Once properly positioned relative to the guide catheter, the stent delivery system is extended from the distal end of the guide catheter until the stent spans the previously expanded lesion. A delivery sheath, which is slideable relative to the delivery catheter, balloon and stent, is then withdrawn into the guide catheter to expose the balloon and stent. The delivery catheter is then supplied with a pressurized fluid, which expands the balloon and the associated stent to a desired diameter sufficient to exceed the elastic limit of the stent. The stent thus becomes embedded in and permanently supports the vessel wall. Typically, the balloon is then deflated and it, the delivery catheter and guide catheter are withdrawn, leaving the expanded stent and an open lumen.

Generally, a given balloon catheter has been able to accomplish only one of two functions. Either the balloon catheter is suitable for dilatation, as in angioplasty, valvuloplasty or urological uses, or it is suitable for use in a stent delivery system. Heretofore, the materials and constructions by which these expandable balloon catheters have been made have not provided a reliable dual function catheter. Typically, known catheters are not able to perform both functions acceptably or optimally. An advantage therefore exists for a balloon catheter capable of use at both low and high inflation pressures and with angioplasty and stent delivery, and at higher pressures and low compliance to further expand and implant the stent in post-delivery steps.

Balloons of the kind used in catheters are often described by means of their expansion characteristics, expressed numerically as a decimal portion of a millimeter that the balloon will expand from its initial (so-called "low pressure") diameter upon application of one additional atmosphere. A plot of the diameter of the balloon against the inflation pressure is called the compliance curve or expansion characteristic for that balloon. A balloon which produces a relatively large increase in diameter for a given increment in pressure is said to be highly compliant, to have a "high compliance curve", or in general to be a compliant balloon. If, on the other hand, a balloon exhibits a relatively small increase in diameter or a given increment in pressure, it is said to have a low compliance curve, or to be "non-compliant". In general, non-compliant balloons can be expected to increase in diameter by a maximum of five percent (5%) of their nominal initial diameter in response to increasing pressure throughout their operating range. High-complaint balloons, on the other hand, typically increase fifteen to forty percent (15-40%) throughout their operating range.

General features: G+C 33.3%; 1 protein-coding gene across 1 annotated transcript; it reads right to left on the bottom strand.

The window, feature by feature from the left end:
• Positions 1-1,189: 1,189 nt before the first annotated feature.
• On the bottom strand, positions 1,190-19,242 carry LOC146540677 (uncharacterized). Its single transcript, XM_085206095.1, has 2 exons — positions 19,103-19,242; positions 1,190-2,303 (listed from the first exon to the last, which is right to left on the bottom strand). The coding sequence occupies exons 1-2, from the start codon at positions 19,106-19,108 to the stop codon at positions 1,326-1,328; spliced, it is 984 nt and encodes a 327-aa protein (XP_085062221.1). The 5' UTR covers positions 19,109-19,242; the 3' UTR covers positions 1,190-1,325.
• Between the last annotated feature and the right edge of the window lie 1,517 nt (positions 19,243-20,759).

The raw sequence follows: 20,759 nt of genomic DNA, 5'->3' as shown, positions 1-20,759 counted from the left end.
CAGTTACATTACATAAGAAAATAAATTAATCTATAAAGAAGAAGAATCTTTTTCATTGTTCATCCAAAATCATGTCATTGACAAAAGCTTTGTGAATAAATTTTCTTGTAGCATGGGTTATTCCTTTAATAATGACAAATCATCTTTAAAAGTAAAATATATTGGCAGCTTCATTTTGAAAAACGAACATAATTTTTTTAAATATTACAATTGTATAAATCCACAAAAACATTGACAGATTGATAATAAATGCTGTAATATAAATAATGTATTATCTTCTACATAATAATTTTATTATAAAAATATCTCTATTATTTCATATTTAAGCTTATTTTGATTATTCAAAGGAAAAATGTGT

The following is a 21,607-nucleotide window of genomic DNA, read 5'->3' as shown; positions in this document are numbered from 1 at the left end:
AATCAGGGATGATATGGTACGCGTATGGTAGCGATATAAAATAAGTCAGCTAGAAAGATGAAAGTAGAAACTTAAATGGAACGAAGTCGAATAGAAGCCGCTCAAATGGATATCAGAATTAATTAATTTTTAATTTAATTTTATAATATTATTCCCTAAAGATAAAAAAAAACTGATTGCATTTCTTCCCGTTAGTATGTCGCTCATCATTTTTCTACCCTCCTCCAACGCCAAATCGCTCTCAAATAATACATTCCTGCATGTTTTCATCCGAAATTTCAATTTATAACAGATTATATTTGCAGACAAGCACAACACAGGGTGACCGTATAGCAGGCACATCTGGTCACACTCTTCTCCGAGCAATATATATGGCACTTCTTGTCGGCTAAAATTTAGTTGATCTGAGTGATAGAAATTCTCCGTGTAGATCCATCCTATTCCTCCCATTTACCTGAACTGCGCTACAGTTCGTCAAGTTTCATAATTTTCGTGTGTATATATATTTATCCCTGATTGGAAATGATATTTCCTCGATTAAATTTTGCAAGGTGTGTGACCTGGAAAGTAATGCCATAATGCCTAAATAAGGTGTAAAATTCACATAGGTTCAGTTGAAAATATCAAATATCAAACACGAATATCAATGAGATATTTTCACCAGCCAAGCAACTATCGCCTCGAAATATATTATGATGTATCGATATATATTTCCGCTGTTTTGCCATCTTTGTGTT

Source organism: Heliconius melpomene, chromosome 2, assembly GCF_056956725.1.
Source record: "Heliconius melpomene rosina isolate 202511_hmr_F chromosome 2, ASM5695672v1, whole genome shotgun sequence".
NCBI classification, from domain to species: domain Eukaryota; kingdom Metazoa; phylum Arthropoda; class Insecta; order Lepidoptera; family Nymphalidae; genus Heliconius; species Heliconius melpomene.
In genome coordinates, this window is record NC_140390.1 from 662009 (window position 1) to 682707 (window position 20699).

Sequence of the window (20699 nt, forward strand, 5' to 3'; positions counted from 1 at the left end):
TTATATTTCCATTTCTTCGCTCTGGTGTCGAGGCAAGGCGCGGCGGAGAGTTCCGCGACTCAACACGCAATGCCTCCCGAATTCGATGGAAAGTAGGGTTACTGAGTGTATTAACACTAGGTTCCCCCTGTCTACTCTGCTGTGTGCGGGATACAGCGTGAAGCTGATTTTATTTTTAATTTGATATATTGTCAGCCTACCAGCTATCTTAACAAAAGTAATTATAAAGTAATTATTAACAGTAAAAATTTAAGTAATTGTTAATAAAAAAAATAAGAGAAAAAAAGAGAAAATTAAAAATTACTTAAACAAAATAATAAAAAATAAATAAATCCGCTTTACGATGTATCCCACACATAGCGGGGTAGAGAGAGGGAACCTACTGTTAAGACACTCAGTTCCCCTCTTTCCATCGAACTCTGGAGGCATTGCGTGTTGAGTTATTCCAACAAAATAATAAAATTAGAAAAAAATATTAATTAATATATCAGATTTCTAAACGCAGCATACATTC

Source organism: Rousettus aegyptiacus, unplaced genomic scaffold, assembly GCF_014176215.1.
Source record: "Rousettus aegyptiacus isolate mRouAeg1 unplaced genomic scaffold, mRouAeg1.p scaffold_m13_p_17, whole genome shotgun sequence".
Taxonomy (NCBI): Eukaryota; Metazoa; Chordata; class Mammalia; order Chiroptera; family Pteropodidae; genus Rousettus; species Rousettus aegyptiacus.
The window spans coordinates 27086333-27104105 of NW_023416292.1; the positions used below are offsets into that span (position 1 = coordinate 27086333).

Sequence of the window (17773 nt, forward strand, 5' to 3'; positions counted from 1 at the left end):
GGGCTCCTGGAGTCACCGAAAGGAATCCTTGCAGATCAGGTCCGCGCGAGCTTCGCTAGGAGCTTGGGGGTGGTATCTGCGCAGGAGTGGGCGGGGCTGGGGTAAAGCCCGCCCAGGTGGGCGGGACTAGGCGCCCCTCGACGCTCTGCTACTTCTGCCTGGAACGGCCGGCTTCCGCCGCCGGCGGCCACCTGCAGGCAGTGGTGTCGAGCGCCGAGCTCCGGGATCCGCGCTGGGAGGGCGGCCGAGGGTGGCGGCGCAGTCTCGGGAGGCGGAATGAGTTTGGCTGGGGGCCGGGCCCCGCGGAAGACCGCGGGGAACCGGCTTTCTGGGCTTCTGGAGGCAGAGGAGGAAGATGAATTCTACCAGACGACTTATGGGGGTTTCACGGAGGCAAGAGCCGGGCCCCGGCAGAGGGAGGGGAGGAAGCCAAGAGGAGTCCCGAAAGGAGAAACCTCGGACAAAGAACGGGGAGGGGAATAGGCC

Those skilled in the art will appreciate that a non-compliant balloon, when inflated to its expanded diameter, is very hard and rigid, and capable of applying high local force to break hard lesions (such as calcified atheromas) without undue risk of damaging adjacent anatomical structures.

It is therefore a general object of the invention to provide a new and more useful balloon catheter and methods of making and using it. More specifically, it is an object of the invention to provide a balloon catheter, the characteristics of which allow a physician to perform an initial procedure involving dilatation, such as angioplasty, and to then accomplish a further two-stage procedure, such as placement of a device such as a stent within a lumen of the body followed by high pressure post-delivery dilatation to permanently implant the stent within the lumen at a desired diameter. The angioplasty may itself be a two-stage procedure, involving initial breaking of a hard lesion in the non-compliant range, followed by expansion of the lumen in the compliant range.

It is a further object of the invention to provide a balloon catheter made from a material which will not only feel "soft" within the body, but is also suitably resistant to bursting and puncturing.

It is another object of the invention to provide a unique method and combination of materials for forming a balloon catheter.

It is yet another object of the invention to provide a balloon catheter, the material and structure of which allows the physician to place the stent on the catheter and use the stent and catheter combination together to perform both a stent placement post-placement dilatation.

SUMMARY OF THE INVENTION

Another aspect of the invention is a novel method for forming a multi-layered expanded balloon for use with a medical catheter. This method comprises the steps of first forming a balloon from a first material having a high tensile strength and a low initial distensibility; next, folding the balloon to a configuration which I would be expected to assume initially in use; and finally coating the balloon in the folded state with a more readily distensible elastomeric second material. In a presently preferred form of the invention, the first material is PEEK, and the second material chosen from thermoplastics having melting points over than that of the first material. Multiple coatings for balloons are also feasible.